YOUSSEF: I would say on average 70%, there is an arc; it goes to the same place to some extent.  But it does call into question what we mean by “set”.  One of the things we’ve discovered along the way is that for it to work, that kind of danger, or presence, or ability to watch a new kind of central idea or phrase emerge then has resonance throughout the whole piece.  Which is what is both exciting for me about the piece and also makes it scary and dangerous. The structure follows a kind of pattern. 
CHARPO: You mentioned it was personal, has it ever gone too far in a rehearsal or in a performance?
LONG: It has gone too far a few times. I’m trying to develop a specific practice; we’re going to try some new stuff on this next one. We’ve developed safe words, a safe inside the show that if something’s going in a direction that it shouldn’t, or not cool, that we can know. A practice that after the show we can touch base and say we’re cool with what occurred, attack it dramaturgically but also attack it emotionally. To make sure we can show up the next night and do it again, and build on what we’ve already done and make sure there’s no lasting scars.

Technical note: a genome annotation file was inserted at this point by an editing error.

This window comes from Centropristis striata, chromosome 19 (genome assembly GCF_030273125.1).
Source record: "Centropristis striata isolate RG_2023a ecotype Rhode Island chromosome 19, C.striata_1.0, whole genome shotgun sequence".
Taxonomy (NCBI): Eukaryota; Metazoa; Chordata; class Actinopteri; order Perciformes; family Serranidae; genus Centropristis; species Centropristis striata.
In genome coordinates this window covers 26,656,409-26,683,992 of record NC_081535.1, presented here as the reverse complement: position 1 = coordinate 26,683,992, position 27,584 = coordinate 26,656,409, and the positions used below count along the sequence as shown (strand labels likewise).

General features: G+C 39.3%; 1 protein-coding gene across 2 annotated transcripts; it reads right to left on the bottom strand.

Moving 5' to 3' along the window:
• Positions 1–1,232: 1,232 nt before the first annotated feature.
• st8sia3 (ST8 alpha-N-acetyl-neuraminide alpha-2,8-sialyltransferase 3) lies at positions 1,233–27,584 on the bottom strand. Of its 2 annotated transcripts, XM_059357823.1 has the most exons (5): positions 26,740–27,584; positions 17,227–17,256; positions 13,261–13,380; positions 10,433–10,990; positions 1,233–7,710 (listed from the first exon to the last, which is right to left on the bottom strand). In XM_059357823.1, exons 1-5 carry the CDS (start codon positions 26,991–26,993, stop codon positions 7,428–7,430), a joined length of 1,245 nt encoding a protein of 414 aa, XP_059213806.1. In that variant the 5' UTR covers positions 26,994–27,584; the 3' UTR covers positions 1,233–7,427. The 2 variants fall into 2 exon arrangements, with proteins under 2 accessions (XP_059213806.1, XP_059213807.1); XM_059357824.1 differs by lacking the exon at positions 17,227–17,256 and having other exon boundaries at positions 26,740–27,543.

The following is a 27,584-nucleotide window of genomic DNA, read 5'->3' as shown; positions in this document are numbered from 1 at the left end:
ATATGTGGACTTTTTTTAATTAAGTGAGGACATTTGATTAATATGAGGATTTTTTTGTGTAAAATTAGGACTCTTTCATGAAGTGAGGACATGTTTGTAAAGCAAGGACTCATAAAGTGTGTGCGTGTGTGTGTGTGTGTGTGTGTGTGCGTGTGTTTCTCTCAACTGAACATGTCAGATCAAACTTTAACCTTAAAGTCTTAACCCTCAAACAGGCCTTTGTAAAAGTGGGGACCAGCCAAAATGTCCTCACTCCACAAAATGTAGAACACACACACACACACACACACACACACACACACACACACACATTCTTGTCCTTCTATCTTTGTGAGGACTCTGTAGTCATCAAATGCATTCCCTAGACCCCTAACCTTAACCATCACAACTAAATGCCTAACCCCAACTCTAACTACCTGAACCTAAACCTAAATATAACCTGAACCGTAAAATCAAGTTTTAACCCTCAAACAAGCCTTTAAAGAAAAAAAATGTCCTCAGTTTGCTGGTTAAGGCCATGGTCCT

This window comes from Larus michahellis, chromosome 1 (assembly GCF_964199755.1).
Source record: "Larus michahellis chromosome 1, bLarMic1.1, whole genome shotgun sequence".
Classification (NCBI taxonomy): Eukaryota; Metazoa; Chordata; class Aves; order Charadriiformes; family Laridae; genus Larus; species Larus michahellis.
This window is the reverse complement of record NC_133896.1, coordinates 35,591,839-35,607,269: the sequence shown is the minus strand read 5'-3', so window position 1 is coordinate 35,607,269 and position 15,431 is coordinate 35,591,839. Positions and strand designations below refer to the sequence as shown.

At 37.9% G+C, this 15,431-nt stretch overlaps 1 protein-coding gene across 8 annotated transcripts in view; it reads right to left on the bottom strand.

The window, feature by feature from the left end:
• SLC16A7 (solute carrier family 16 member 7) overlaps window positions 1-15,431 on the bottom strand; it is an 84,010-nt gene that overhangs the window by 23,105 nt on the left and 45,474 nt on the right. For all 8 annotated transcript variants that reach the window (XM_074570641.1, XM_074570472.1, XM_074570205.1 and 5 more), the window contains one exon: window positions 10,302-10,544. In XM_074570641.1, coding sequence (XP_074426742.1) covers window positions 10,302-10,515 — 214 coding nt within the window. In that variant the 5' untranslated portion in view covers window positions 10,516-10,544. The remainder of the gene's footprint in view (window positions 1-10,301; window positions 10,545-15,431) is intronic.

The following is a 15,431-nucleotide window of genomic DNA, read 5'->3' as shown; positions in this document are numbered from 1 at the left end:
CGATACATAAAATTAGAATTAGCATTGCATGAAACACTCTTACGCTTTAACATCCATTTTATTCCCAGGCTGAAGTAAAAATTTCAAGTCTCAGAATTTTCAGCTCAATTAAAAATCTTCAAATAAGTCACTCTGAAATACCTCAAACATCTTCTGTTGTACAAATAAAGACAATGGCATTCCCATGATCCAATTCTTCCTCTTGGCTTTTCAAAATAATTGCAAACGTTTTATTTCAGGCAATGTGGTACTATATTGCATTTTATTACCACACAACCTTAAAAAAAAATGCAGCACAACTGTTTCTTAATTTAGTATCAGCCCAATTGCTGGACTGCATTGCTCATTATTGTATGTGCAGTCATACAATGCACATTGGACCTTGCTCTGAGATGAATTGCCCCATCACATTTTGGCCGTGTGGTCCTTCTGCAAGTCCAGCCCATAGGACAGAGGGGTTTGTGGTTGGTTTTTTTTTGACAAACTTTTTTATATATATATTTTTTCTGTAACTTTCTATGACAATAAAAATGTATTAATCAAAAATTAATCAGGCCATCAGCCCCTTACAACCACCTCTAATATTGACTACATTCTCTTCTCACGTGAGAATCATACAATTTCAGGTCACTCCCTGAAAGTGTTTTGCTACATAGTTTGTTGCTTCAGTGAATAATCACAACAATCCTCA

YOUSSEF: I’ve never had a show where so many people that I respect and admire come up to me after and say; “Are you sure this is a good idea?”  And every time I’m like, yeah, we work it out.  I appreciate the reminder that we need to invest that energy into the bigger picture.  We are calling something into the room, that is the power of our form.  So much of what I see doesn’t want to wrestle with that power because it’s terrifying.  But it comes with a potential cost.
Winners and Losers runs May 27-29 at Espace Libre